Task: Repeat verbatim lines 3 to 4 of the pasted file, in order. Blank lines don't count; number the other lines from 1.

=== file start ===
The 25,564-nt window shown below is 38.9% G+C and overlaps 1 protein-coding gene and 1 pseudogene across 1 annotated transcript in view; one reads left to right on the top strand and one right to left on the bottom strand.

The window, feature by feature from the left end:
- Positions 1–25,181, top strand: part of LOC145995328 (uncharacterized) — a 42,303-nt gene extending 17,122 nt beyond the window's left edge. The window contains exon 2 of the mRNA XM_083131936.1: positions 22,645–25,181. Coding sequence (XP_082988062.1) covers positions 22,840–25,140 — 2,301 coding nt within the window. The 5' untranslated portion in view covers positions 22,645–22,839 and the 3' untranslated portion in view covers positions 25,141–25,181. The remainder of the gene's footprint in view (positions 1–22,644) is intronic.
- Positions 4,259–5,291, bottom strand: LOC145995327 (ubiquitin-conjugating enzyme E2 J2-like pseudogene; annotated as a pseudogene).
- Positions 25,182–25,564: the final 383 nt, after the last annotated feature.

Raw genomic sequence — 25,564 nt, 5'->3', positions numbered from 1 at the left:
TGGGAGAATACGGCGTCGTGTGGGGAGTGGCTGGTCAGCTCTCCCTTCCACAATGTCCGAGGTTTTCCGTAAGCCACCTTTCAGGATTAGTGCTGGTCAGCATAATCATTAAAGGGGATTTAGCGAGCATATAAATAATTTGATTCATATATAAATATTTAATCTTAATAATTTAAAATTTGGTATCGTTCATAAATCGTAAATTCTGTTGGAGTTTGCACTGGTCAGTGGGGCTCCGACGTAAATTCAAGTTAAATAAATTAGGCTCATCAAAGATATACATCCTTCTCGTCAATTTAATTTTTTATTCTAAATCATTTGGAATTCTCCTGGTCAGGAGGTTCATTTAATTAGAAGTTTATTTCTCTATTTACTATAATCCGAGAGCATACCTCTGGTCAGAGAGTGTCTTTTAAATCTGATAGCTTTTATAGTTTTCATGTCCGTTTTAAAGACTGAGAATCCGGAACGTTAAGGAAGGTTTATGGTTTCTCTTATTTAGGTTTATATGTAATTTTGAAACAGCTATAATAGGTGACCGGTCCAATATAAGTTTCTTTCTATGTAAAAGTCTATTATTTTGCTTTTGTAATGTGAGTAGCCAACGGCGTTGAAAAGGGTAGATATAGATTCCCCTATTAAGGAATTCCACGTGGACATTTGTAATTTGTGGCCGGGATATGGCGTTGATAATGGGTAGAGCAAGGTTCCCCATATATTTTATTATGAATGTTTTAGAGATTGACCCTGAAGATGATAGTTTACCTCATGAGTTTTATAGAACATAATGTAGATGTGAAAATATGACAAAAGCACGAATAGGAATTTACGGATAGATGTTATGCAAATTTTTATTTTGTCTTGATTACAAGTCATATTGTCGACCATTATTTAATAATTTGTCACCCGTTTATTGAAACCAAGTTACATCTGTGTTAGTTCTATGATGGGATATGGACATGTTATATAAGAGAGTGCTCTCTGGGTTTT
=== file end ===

- Positions 1–25,181, top strand: part of LOC145995328 (uncharacterized) — a 42,303-nt gene extending 17,122 nt beyond the window's left edge. The window contains exon 2 of the mRNA XM_083131936.1: positions 22,645–25,181. Coding sequence (XP_082988062.1) covers positions 22,840–25,140 — 2,301 coding nt within the window. The 5' untranslated portion in view covers positions 22,645–22,839 and the 3' untranslated portion in view covers positions 25,141–25,181. The remainder of the gene's footprint in view (positions 1–22,644) is intronic.
- Positions 4,259–5,291, bottom strand: LOC145995327 (ubiquitin-conjugating enzyme E2 J2-like pseudogene; annotated as a pseudogene).